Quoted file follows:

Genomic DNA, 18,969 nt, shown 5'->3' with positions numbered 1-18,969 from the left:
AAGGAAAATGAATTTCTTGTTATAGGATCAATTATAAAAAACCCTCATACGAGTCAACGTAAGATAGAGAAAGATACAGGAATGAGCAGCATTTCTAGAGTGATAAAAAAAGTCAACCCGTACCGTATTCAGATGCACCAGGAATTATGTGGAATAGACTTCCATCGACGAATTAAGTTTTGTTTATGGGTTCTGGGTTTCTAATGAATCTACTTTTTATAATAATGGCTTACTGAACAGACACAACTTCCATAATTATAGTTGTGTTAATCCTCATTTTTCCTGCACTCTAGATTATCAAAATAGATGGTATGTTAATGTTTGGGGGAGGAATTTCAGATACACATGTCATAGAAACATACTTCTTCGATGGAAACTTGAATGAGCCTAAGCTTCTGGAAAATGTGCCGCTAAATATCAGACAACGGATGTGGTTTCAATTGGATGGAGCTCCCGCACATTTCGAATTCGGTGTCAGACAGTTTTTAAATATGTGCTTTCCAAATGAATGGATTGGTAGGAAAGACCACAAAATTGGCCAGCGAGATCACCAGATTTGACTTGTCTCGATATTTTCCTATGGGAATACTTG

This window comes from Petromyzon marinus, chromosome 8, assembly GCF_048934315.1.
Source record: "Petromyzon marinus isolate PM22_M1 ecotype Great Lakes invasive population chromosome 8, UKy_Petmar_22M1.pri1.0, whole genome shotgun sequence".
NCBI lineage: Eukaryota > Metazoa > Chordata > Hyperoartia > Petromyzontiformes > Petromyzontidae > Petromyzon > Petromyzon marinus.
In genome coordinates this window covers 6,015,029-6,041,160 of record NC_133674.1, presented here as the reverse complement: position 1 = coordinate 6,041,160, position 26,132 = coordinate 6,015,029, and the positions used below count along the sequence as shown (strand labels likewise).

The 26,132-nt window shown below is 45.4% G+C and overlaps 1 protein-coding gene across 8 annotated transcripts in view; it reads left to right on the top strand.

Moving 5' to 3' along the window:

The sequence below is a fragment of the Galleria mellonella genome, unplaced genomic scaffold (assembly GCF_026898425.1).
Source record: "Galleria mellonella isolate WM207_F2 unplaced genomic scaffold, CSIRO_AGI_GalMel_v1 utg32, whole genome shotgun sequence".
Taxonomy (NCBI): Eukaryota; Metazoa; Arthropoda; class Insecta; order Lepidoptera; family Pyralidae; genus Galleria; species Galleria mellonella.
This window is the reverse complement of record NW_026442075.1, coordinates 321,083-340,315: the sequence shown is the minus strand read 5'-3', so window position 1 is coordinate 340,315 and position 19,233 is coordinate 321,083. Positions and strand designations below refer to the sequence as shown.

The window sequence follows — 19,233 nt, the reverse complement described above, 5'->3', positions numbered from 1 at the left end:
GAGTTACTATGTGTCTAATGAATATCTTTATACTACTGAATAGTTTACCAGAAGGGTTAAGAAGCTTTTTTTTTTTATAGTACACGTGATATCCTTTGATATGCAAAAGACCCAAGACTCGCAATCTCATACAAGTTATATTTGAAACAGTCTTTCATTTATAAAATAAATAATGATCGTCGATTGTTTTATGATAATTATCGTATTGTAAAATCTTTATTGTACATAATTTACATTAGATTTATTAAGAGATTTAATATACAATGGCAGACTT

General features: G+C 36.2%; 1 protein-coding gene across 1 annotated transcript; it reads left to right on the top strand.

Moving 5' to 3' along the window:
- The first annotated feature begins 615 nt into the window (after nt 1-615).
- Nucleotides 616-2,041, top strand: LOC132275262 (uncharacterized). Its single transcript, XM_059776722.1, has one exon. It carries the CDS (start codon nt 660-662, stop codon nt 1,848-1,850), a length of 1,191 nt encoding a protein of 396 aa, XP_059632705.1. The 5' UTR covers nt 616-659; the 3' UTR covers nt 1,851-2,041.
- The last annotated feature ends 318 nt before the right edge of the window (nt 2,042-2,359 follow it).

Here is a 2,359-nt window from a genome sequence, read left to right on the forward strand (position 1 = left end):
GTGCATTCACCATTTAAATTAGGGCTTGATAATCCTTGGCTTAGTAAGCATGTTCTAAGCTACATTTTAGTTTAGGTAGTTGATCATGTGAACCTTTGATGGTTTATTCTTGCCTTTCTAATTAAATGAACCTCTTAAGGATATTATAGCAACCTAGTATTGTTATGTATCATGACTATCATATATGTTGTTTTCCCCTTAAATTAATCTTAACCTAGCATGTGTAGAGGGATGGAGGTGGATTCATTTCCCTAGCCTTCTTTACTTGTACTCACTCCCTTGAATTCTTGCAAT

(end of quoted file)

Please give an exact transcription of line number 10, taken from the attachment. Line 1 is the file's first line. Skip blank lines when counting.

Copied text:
Source record: "Galleria mellonella isolate WM207_F2 unplaced genomic scaffold, CSIRO_AGI_GalMel_v1 utg32, whole genome shotgun sequence".